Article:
Although there was a lot of skepticism at first about allowing employees to work remotely, especially in terms of what can be achieved when teams work virtually without actual face-to-face interaction, organizations soon realized that telework doesn’t bring with it a lack of productivity and that if they leveraged the benefits of virtual teams, they could actually get more things done, without sacrificing the company culture or employees’ work-life balance.
That being said, remote work isn’t a universal solution either. Each company has its own needs and, if planning was a problem when teams worked together at the office, chances are that it will become an even bigger problem when they move online. When addressed properly, remote work can free your organization from many costs and boost its agility, but it would be unrealistic to see remote work as the band-aid that can fix every business problem. Like most things, remote work comes both with opportunities and challenges, and it’s important to have a clear overview of both before you come to a decision.
According to Microsoft research, people who work from home at least some of the time are 22% happier with their jobs. At the same time, companies that have successfully transitioned to remote or hybrid work schedules said that this option offers essential perks, such as:
Access to a wider pool of talent
When working exclusively from the office, you are limiting yourself to the local workforce – which isn’t a problem if your company is based in a well-known business hub, but could be a challenge if it’s based in a small city. By hiring a remote team, possibilities are endless. You can hire people from anywhere in the country or even the world. One team member can work remotely from the UK, another one from India. You can hire employees that meet the job description to the letter, which ultimately translates to shorter training times and higher quality services.
Lower business expenses
The total cost of an employee who works at the office is much higher than their salary. You’re also paying for the office space, office furniture and equipment, snacks, and much more. In time, all of this can add up, which can be a real problem for startups that are already struggling to balance costs. But, by hiring remote employees, you no longer have to worry about costs other than the salary. You don’t have to worry that your current office is too small to accommodate extra people, that commercial rents are getting higher, or that you have to buy new desks and chairs. Once you hire remote workers, they’ll get started right away, allowing you to meet your bottom line.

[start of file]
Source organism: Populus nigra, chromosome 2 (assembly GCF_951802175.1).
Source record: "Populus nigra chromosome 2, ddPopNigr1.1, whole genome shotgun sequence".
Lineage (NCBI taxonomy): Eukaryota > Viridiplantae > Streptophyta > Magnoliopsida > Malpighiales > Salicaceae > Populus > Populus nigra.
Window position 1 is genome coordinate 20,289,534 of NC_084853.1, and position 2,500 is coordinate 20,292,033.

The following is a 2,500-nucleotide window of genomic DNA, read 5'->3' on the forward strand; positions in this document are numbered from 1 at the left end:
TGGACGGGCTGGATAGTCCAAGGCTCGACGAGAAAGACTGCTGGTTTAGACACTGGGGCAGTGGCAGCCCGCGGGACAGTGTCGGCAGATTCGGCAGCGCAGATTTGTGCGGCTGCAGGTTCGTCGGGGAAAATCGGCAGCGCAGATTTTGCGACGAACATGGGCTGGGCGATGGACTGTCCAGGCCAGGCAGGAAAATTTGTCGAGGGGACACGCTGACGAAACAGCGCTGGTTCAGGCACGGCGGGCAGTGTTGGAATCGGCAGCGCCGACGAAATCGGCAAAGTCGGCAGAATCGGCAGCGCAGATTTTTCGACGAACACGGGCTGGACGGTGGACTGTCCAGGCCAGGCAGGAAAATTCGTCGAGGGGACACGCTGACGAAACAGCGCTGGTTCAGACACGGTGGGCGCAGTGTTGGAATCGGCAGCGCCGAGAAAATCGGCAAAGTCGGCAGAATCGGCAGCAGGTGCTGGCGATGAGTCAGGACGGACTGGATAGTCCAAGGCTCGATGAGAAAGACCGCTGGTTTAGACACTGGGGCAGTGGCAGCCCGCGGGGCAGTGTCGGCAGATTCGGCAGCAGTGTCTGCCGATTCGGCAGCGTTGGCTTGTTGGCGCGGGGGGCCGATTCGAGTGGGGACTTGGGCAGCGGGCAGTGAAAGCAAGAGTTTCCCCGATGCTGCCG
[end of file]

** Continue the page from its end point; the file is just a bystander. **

Remote work isn’t a pandemic thing. Some companies allowed it before 2020, but there was a general skepticism towards it. Managers believed that remote workers weren’t that productive, that they slacked off, and that projects would be delayed. But none of that happened. According to an extensive study, productivity levels were actually higher during the pandemic because workers no longer wasted time commuting, and they didn’t have the usual office distractions. Remote workers also worked 1.4 more days than their office-based counterparts and found it easier to manage their time.
Remote work has its perks, but it’s not perfect. To enjoy the best it has to offer, you also need to manage its potential downsides:
Things can easily get disorganized. Even though your team works remotely, processes such as time tracking, expense tracking, client billing, and project analysis still need to work together like well-oiled cogs in a machine. However, what many managers discovered during the transition to remote work is that things can easily get disorganized, leading to delays and misunderstandings. To avoid that, use tools like Timesheet Portal – it’s a timesheets solution for businesses that can improve efficiency in your virtual office so that you can speed up processes.
There will be communication barriers. Physical closeness doesn’t guarantee that all your employees will get along or that they’ll be in sync. However, it’s generally easier to communicate in person than virtually, where emails can get deleted by mistake, and the tone of a message can be misunderstood. There’s also the problem of time zones or employees who work at different hours, so if you want something to be done on short notice or the entire team to get together for a video conference, you’ll need to have excellent time management skills.
Building a corporate culture will take more effort. When employees don’t see each other every day, it will be harder for them to be engaged with the company’s culture. Working from home, interactions with team members can easily become formalities, and employees can forget about the goals that the company is striving towards. To address this challenge, schedule time for (virtual) team building sessions where employees can get to know each other better and one-on-one time with managers, where they can voice their concerns.
How to make sure your remote workers stay engaged
Remote work has its benefits, but to reap all of them, you need to adapt it to your organization’s unique needs. Apart from making the most out of business process management tools, you should be flexible and try a few things until you find the recipe that works for you. Going 100% remote might not always be a good idea. In fact, many companies find that a combination of in-office and remote work is best. Also, remember to ask for feedback from your team from time to time. Ask what they love most about remote work – what works best for them and what could be improved to boost communication and efficiency. When you don’t see each other face to face, it’s easy for managers to be out of the loop, but it’s easy to fix this by scheduling regular meetings over Zoom or Skype.